Patch Test

Some people would say it’s ridiculous to even suggest a patch test for anything as natural as henna, indigo, and cassia obovata. Although it’s true that these products are exceptionally safe to use - let’s face it, they’re a life saver compared to the chemical alternatives - the fact remains that we also have to acknowledge that in this day and age of allergies, allergic reactions, and haywire immune systems, a patch test is generally regarded as sensible [for any product] to check for allergies. Remember that even though these colour dyes come from plants, they can cause allergic reactions as well ! I’ve developed an allergy to vegetable derived glycerine on my face! Vegetable derived glycerine is a natural product, although I imagine it’s the stuff used in the extraction process that’s causing the problem. The point is, don’t assume that because something is “herbal”,“natural” or “organic” it means allergy free. Very few people, if any, will experience allergy symptoms from pure henna, pure indigo, and pure cassia obovata but it’s best to test and to be safe.

First time users are reminded to start out with the Renaissance Henna Hair Colour Kit which comes complete with a detailed instructions booklet suitable for absolute beginners.

 

How to do a Patch Test

Pre-mix a small quantity of henna powder - about 5gms - according to the instructions in the Renaissance Henna Hair Colour Kit, and apply the paste to the inside of your arm or elbow crease. You can tie an old piece of material (cotton or muslin), or some plastic wrap like cling film, around the arm to keep the paste in place. Henna will stain the skin red / red orange. Wash off a couple of hours later and wait 48 hours. If you experience no irritation in that time then it’s reasonably safe to assume you can use it without any problem.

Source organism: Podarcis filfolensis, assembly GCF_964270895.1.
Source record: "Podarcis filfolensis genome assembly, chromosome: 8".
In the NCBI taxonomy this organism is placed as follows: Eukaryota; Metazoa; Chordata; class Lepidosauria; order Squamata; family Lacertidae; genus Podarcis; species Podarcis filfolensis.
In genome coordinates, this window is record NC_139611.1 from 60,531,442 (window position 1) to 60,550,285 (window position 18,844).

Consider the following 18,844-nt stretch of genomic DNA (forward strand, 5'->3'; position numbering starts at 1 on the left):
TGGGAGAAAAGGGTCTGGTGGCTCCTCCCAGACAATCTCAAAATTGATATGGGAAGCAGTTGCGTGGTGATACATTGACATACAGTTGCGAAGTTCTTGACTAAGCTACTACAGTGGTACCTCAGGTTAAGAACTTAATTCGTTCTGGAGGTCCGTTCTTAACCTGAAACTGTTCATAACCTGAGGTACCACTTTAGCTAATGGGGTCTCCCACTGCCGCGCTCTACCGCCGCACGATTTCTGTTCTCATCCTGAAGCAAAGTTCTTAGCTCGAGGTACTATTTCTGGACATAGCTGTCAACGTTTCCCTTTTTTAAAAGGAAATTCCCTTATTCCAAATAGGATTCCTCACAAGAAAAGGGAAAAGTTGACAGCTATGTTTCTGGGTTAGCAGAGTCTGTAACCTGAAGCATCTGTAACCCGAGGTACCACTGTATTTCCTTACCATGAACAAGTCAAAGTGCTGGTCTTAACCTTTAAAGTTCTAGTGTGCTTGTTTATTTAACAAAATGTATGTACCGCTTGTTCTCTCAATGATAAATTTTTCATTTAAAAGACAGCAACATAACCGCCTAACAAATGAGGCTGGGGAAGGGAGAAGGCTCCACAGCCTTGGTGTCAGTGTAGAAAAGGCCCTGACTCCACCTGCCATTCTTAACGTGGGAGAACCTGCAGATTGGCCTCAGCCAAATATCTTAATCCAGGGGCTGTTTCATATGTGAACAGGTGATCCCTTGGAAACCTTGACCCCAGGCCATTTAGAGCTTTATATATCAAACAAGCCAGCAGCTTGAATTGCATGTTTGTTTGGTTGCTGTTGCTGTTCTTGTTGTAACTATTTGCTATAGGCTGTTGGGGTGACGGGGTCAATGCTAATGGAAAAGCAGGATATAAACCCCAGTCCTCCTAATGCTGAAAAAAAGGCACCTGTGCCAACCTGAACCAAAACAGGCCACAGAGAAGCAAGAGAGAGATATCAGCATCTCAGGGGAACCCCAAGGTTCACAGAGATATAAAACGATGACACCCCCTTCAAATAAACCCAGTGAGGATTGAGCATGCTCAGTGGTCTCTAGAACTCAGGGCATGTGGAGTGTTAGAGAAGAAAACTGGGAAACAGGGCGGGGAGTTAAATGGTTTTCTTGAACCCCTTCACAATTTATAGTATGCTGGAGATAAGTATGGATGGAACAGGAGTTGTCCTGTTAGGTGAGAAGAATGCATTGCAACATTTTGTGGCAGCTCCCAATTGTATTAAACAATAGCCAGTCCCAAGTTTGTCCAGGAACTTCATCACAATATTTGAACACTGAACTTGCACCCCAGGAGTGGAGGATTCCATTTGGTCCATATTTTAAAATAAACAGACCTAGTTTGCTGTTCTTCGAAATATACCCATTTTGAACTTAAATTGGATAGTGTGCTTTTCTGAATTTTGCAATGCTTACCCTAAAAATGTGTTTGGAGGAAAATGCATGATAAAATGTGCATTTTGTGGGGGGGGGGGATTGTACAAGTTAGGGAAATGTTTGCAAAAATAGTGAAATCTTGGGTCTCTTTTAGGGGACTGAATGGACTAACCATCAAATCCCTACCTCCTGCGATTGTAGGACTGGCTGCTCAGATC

Next, do an indigo patch test. Mix up about 5gms of indigo hair colour into a paste according to the Instructions in the Kit and wash off after about an hour or longer. Indigo may stain your skin a bluish colour. Wait at least 48 hours. If you experience no irritation in that time then it’s reasonably safe to assume you can use it without any problem.

Similarly, do a patch test for cassia obovata. Leave on for half an hour or longer and wash off. Cassia obovata should not stain at all, but if it does stain it should be an exceptionally light yellow to light orange colour and it should wash off or fade within about 24 hours.

The skin stains are nothing to worry about. Provided you’re not allergic to these plants, the application of henna, indigo, and cassia obovata is probably good for you. If you do not experience any irritation, it’s fine to go ahead and use Renaissance Henna hair colours and hair conditioning products.


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